Executive report: (Skip this if you don’t want a spoiler, read it if you don’t have time to read the words that follow. Skip to the end for pictures) ———————————-
Total time: 30:52
Age Group Position: 6th
Overall postion: 37th
A Special thank you to Yehuda Safier for letting me know about this race and to his brother Noam and Noam’s friend Muller for joining us.
Woke up in the AM not sure about how I would do. This past Sunday was an all-out 8k effort on the infamously and treacherously hilly Van Cortlandt trail. After that race, I ran a little over 7 miles in the rain yesterday, and that was it. But I went to the bathroom – my first sign the day wasn’t going to be all bad.
I chose to wear tights and a long sleeve top as it wasn’t 40 degrees yet when we left. The day’s high was an anticipated 54* but it felt closer to 40* during the race.
We drive to Brooklyn, which took us 45 minutes once the windows defrosted – not too bad. We pick up our bibs and balaclavas (complete with Turkey Trot insignias splayed across them) and I make my way to the bathroom. This second trip was more successful than the first. I leave the restrooms feeling confident and ready to go. We milled about inside the wildlife building where the bib pickup was to keep warm.
I drank a half of a cup of coffee for a little caffeine boost, found Bernd said hello to him and stretched a bit. After this, Yehuda and I dropped off our coats, backpacks, wallets and assorted other accouterments in the trunk of the car. I changed into my flats alone, as Yehuda was planning on taking the day easy with his brother.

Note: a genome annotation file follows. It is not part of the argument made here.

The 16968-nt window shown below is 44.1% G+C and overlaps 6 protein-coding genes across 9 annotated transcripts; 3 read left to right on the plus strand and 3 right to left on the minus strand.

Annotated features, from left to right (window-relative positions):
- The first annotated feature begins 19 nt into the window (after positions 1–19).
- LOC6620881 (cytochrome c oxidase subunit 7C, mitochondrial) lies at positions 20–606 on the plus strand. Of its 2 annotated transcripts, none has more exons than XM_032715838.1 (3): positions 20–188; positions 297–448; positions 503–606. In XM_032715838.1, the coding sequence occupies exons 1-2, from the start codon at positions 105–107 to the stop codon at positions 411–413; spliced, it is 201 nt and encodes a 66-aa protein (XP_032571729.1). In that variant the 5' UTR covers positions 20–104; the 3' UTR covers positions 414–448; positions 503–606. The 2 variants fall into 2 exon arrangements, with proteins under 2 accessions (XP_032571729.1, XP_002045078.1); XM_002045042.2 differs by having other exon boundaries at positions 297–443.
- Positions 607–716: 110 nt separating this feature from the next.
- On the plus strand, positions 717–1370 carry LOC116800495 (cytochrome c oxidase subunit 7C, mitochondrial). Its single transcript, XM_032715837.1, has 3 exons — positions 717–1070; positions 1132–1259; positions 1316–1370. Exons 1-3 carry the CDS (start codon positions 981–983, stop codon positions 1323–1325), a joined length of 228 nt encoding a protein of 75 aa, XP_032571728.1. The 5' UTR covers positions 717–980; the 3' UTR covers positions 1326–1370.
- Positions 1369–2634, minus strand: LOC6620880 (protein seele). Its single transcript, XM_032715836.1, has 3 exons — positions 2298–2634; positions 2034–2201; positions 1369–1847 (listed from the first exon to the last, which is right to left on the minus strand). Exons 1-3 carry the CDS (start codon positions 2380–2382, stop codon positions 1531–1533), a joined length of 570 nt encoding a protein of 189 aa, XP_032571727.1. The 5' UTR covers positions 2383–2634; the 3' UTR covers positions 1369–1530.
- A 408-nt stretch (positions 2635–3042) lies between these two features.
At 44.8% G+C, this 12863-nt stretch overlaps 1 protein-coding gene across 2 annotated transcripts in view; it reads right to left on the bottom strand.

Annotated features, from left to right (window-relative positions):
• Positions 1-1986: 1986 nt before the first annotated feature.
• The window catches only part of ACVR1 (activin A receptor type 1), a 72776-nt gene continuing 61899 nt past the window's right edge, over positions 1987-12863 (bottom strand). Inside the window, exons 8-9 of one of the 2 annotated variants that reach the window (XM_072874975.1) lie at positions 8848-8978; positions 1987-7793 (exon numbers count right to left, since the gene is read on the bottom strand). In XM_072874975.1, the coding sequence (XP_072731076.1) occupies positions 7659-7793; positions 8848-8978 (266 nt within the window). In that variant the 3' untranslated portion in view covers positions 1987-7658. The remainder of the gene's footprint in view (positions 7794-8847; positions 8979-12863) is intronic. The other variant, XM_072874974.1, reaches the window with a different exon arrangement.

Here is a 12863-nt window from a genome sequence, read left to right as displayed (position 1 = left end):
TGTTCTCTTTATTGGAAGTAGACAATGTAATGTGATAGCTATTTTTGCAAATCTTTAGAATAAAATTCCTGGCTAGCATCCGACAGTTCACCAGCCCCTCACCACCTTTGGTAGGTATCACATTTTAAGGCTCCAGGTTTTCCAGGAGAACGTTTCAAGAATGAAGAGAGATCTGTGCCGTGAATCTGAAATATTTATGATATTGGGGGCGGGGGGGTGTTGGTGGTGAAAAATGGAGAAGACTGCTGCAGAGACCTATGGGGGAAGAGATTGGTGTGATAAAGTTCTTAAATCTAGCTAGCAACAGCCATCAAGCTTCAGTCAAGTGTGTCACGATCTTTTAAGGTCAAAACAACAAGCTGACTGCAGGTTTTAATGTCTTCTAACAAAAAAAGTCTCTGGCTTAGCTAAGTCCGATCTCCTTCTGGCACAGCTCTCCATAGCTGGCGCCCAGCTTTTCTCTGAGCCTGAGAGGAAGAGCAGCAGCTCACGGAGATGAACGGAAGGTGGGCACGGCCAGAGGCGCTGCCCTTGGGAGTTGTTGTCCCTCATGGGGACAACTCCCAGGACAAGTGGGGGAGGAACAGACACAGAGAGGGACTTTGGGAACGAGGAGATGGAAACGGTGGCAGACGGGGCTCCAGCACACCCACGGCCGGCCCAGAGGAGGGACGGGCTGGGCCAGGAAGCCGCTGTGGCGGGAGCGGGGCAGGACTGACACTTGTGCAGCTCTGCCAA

We warm up for a mile or so, 8:40 pace, just enough to get my armpits and back a little sweaty, then go back into the wildlife room until 5 minutes to start time. The 4 of us make our way over to the 2500-runner strong start line, where we say our goodbyes. I get as close to the front of the pack as I can (2 seconds behind the lead runner) while they mill about at the back.
I cross the timing mat and hit the start button on my watch. Bernd runs with me for much of the first mile, which I found somewhat unsettling as our goal finishing times were almost 4 minutes apart. I appreciated the company though, and so I said nothing. I took the first mile easy, heeding my coach’s words to “Go out controlled and relaxed, then maintain and pick off the runners.”
Mile 1: 6:22
At the 1 mile mark, I was a little nervous. I was hoping to go a little faster today, but I began to rationalize the slow pace in my head, seeing as how I ran a championship race just the Sunday prior. As I began to rationalize, we hit a downhill. The rationalizations were knocked clean out of my head as I sped down the straightaway, always picking off runners. I was relatively close to the lead, and was able to see them for most of the second mile. I picked up the pace a bit and felt pretty good.
Mile 2: 6:08 (12:30)